We'd recently read very enthusiastic commentaries on the reinvented Casino Hotel Restaurant in Morelia. It is now Restaurante Lu, after Lucero Soto Arriaga, the woman chef who took command of the kitchen two years ago is said to have presented a fresh vision of the cuisine, hearkening back to indigenous foods.
Alhough I'm very dubious when it comes to upscale restaurants, three of us decided to go to comida there last Thursday. I was not ready to commit myself to spending $215 MXN for the tasting menus, one of which was churipo con corundas, another of antojitos típicos, including a pig's foot tostada. I simply can't bring myself to spend so much money on foods that are commonly available and inexpensive elsewhere.
I decided to have Filete de Pescado en Salsa de Guajillos y Naranja, wrapped in Hoja Santa. I'd enjoyed this very dish there a few years ago, before the advent of the present chef.
Our amiga ordered Filete de Pescado envuelto de Coco.
My wife requested Mole de Cacahuate con Pollo.
The ladies shared a pitcher of limonada, and I ordered a copa of vino blanco Semillón. ($60)
The waiter brought a basket of breads, consisting of small and quite tasteless white rolls, and the intriguing tamales de harina. The latter reminded me of Chinese steamed bread, and the dark salsa picante on the table perked up their otherwise bland taste.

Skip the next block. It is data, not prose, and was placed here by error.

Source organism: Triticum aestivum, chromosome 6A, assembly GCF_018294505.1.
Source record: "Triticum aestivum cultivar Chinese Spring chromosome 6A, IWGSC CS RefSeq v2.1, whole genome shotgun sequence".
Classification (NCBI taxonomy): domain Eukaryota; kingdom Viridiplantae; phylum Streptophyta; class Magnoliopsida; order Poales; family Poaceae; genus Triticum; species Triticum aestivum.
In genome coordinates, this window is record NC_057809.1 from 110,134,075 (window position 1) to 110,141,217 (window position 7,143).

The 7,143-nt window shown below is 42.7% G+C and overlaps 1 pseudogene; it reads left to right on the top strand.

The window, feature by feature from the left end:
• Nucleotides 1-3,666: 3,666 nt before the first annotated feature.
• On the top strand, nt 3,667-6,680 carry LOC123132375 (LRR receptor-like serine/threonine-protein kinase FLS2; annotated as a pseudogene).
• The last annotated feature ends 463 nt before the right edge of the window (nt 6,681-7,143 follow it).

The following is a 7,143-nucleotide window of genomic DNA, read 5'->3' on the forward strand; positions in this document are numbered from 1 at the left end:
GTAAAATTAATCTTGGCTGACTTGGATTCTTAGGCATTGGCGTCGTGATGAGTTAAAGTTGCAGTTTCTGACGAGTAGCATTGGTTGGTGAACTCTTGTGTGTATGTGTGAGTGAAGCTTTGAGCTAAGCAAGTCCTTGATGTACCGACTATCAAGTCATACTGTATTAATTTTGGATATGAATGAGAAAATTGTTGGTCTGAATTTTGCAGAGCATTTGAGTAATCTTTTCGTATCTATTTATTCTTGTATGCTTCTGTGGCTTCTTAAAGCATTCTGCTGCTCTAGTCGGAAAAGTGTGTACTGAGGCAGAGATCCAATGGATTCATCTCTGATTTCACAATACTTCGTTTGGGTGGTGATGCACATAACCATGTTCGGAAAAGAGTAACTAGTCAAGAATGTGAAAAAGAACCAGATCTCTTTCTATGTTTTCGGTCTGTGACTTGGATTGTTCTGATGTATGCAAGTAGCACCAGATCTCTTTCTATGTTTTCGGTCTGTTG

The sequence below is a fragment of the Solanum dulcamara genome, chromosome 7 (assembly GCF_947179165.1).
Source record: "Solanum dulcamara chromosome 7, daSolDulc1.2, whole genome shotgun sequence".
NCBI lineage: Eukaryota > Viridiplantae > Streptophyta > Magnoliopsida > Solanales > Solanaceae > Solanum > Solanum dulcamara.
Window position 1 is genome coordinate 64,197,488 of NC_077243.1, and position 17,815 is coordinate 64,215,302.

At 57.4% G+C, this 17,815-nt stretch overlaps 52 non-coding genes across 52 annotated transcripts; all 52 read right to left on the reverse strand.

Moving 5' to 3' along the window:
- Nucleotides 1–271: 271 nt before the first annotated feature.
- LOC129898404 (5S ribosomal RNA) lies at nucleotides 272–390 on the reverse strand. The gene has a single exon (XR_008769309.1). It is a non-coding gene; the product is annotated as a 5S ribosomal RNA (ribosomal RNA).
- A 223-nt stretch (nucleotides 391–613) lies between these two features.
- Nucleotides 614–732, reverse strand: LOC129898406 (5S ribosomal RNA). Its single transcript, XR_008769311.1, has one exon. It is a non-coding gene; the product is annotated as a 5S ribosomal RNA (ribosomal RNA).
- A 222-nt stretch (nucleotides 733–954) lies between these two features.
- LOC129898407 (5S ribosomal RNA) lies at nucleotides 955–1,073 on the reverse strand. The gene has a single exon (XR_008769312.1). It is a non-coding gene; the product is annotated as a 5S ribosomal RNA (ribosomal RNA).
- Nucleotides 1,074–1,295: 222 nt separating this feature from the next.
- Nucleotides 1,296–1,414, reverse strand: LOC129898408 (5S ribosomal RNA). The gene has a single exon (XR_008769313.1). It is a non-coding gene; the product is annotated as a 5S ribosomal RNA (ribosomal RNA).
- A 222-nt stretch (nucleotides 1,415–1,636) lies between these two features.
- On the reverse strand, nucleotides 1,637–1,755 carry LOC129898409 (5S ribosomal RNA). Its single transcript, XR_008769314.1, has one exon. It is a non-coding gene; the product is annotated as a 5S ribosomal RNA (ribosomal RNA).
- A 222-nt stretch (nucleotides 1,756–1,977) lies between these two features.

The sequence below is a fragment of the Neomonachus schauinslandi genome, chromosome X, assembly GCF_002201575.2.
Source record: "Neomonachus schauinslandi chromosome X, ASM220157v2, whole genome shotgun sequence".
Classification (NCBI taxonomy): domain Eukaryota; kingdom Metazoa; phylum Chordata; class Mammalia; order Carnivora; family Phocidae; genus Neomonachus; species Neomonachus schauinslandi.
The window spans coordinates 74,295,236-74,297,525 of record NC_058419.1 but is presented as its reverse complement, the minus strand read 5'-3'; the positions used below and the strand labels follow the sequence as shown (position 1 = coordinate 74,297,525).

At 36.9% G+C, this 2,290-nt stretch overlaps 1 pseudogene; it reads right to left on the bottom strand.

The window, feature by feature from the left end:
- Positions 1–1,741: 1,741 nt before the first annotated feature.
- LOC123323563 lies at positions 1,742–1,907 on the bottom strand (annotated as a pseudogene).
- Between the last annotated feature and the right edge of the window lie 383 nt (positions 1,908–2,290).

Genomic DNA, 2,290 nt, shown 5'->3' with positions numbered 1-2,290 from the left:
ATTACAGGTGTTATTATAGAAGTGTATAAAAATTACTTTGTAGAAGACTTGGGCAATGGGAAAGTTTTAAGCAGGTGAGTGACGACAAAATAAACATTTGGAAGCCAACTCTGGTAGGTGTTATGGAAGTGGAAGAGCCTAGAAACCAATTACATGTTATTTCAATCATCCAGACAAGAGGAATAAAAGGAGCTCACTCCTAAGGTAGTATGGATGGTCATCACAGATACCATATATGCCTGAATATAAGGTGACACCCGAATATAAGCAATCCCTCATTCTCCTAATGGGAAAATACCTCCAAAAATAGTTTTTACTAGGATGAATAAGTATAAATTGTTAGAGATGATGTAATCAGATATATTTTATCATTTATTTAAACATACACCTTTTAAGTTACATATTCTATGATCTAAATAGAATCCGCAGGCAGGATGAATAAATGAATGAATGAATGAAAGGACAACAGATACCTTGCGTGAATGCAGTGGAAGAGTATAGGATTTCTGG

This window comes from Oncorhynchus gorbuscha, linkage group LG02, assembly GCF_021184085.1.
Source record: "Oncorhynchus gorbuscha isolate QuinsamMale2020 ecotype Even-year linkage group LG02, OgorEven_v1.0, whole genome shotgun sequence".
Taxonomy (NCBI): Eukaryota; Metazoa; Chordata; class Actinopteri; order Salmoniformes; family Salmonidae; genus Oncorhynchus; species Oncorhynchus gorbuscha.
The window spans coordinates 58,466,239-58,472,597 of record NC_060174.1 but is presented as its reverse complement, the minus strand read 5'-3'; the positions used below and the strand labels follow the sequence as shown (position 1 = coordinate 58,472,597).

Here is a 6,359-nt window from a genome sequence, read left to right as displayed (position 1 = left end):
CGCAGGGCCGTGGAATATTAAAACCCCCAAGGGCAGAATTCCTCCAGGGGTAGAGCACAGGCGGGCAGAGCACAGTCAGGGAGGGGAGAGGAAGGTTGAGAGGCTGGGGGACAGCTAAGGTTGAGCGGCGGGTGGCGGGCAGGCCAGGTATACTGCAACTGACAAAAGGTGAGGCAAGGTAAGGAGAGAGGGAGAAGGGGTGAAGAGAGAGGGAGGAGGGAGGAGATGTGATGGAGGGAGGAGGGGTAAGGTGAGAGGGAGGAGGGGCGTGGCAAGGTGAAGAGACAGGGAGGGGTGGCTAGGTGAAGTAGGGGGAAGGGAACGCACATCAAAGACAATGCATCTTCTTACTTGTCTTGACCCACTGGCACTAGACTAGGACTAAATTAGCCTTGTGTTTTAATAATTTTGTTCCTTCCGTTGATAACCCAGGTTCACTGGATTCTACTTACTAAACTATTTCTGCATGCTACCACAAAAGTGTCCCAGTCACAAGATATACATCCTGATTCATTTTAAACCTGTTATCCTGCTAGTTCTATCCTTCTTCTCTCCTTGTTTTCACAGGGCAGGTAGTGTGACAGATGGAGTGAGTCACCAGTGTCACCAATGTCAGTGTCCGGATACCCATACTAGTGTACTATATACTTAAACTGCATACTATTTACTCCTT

The drinks arrived, and the limonada was o.k., but needed further stirring for sweetening. That is not unusual in Mexican restaurants.
The glass of wine was a bit on the skimpy side, but otherwise pleasant.
My wife's salad of fruits was attractive and very good, she reports. The cute cap on top was a Parmesan rice (?) crust.
When our main courses came, two were of minimalist plating and modest portions. The third was more generous in portion. (Which see.)
My fish was accompanied by no more than a tiny mound of fine grained, overcooked rice. The sauce was not bad, although too sweet. The guajillo component was nearly undetectable.The fish itself was bland (I suspect it was tilapia) and its texture somewhat soft. I enjoyed the hoja santa leaf. I preferred the version of this dish I'd had a few years ago at El Primer Piso, in Pátzcuaro.
Our friend's filete de pescado en coco lay alone on the plate, except, again, for a little mound of sticky rice. She said it was good, but it was lonely.
What was missing were some vegetables, or a little salad, or something to fill out the platter. Our friend requested a salad and her wish was granted. It was nice little salad garnished with candied flores de jamaica.
My wife's Mole de Cacahuate con Pollo was very good, and generous in portion. It was flanked by a novel scoop of "chocolate ice cream" atop one of those sticky rice platforms and capped with a tostada doily.
We decided to have dessert and coffee elsewhere.
Our bill was around $620 MXN
Based on a single visit, I grant, I'd hesitate to eat there again. The presentations are adorable, bordering on precious, but the basic food leaves something to be desired in quality and especially, the price/value ratio is uneven.
Food *** out of a possible 5
Service *** out of a possible 5
Price $$$ whatever this indicates.